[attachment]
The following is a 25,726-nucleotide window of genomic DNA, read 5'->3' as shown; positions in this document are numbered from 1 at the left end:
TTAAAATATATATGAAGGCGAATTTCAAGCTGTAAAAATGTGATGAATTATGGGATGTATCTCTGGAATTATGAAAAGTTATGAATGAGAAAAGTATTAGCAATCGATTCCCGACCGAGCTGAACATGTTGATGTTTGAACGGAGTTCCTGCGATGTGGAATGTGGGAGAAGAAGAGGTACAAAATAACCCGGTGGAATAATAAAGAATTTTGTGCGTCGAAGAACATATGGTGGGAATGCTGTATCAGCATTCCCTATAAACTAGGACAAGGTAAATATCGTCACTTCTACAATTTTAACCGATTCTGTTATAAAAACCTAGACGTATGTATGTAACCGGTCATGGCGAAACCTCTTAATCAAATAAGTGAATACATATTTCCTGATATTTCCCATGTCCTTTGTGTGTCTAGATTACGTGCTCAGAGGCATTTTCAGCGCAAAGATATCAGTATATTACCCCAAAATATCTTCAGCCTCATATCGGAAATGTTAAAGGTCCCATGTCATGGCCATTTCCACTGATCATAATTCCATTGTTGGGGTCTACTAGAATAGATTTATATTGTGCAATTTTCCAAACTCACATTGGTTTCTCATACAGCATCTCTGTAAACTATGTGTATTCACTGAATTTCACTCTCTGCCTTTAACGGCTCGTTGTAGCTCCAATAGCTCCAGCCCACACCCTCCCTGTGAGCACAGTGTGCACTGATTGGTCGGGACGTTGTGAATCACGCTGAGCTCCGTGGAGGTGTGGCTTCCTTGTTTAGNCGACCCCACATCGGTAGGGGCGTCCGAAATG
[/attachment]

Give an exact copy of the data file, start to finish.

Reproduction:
The following is a 25,726-nucleotide window of genomic DNA, read 5'->3' as shown; positions in this document are numbered from 1 at the left end:
TTAAAATATATATGAAGGCGAATTTCAAGCTGTAAAAATGTGATGAATTATGGGATGTATCTCTGGAATTATGAAAAGTTATGAATGAGAAAAGTATTAGCAATCGATTCCCGACCGAGCTGAACATGTTGATGTTTGAACGGAGTTCCTGCGATGTGGAATGTGGGAGAAGAAGAGGTACAAAATAACCCGGTGGAATAATAAAGAATTTTGTGCGTCGAAGAACATATGGTGGGAATGCTGTATCAGCATTCCCTATAAACTAGGACAAGGTAAATATCGTCACTTCTACAATTTTAACCGATTCTGTTATAAAAACCTAGACGTATGTATGTAACCGGTCATGGCGAAACCTCTTAATCAAATAAGTGAATACATATTTCCTGATATTTCCCATGTCCTTTGTGTGTCTAGATTACGTGCTCAGAGGCATTTTCAGCGCAAAGATATCAGTATATTACCCCAAAATATCTTCAGCCTCATATCGGAAATGTTAAAGGTCCCATGTCATGGCCATTTCCACTGATCATAATTCCATTGTTGGGGTCTACTAGAATAGATTTATATTGTGCAATTTTCCAAACTCACATTGGTTTCTCATACAGCATCTCTGTAAACTATGTGTATTCACTGAATTTCACTCTCTGCCTTTAACGGCTCGTTGTAGCTCCAATAGCTCCAGCCCACACCCTCCCTGTGAGCACAGTGTGCACTGATTGGTCGGGACGTTGTGAATCACGCTGAGCTCCGTGGAGGTGTGGCTTCCTTGTTTAGNCGACCCCACATCGGTAGGGGCGTCCGAAATG